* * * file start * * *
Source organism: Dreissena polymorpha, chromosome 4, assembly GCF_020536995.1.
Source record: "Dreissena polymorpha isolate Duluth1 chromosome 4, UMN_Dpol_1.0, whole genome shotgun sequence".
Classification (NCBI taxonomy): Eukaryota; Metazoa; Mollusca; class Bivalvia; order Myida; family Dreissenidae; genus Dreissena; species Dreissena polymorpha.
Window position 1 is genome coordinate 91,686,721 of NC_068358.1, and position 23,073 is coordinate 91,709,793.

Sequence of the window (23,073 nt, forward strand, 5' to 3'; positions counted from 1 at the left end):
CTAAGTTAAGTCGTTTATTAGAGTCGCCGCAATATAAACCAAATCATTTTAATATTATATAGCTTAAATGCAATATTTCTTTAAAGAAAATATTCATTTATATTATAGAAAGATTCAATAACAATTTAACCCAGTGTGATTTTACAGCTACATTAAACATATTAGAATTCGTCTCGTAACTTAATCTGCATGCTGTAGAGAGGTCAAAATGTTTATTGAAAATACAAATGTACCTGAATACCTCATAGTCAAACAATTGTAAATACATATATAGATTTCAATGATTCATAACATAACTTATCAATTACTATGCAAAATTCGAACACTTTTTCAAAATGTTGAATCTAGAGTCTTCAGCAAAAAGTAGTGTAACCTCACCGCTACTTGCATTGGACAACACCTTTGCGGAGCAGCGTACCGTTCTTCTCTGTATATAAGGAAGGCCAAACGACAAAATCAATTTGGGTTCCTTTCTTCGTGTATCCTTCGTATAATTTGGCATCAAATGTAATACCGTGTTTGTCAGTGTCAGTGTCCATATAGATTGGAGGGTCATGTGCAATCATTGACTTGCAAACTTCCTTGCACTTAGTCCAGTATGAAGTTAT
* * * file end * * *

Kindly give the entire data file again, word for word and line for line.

Source organism: Dreissena polymorpha, chromosome 4, assembly GCF_020536995.1.
Source record: "Dreissena polymorpha isolate Duluth1 chromosome 4, UMN_Dpol_1.0, whole genome shotgun sequence".
Classification (NCBI taxonomy): Eukaryota; Metazoa; Mollusca; class Bivalvia; order Myida; family Dreissenidae; genus Dreissena; species Dreissena polymorpha.
Window position 1 is genome coordinate 91,686,721 of NC_068358.1, and position 23,073 is coordinate 91,709,793.

Sequence of the window (23,073 nt, forward strand, 5' to 3'; positions counted from 1 at the left end):
CTAAGTTAAGTCGTTTATTAGAGTCGCCGCAATATAAACCAAATCATTTTAATATTATATAGCTTAAATGCAATATTTCTTTAAAGAAAATATTCATTTATATTATAGAAAGATTCAATAACAATTTAACCCAGTGTGATTTTACAGCTACATTAAACATATTAGAATTCGTCTCGTAACTTAATCTGCATGCTGTAGAGAGGTCAAAATGTTTATTGAAAATACAAATGTACCTGAATACCTCATAGTCAAACAATTGTAAATACATATATAGATTTCAATGATTCATAACATAACTTATCAATTACTATGCAAAATTCGAACACTTTTTCAAAATGTTGAATCTAGAGTCTTCAGCAAAAAGTAGTGTAACCTCACCGCTACTTGCATTGGACAACACCTTTGCGGAGCAGCGTACCGTTCTTCTCTGTATATAAGGAAGGCCAAACGACAAAATCAATTTGGGTTCCTTTCTTCGTGTATCCTTCGTATAATTTGGCATCAAATGTAATACCGTGTTTGTCAGTGTCAGTGTCCATATAGATTGGAGGGTCATGTGCAATCATTGACTTGCAAACTTCCTTGCACTTAGTCCAGTATGAAGTTAT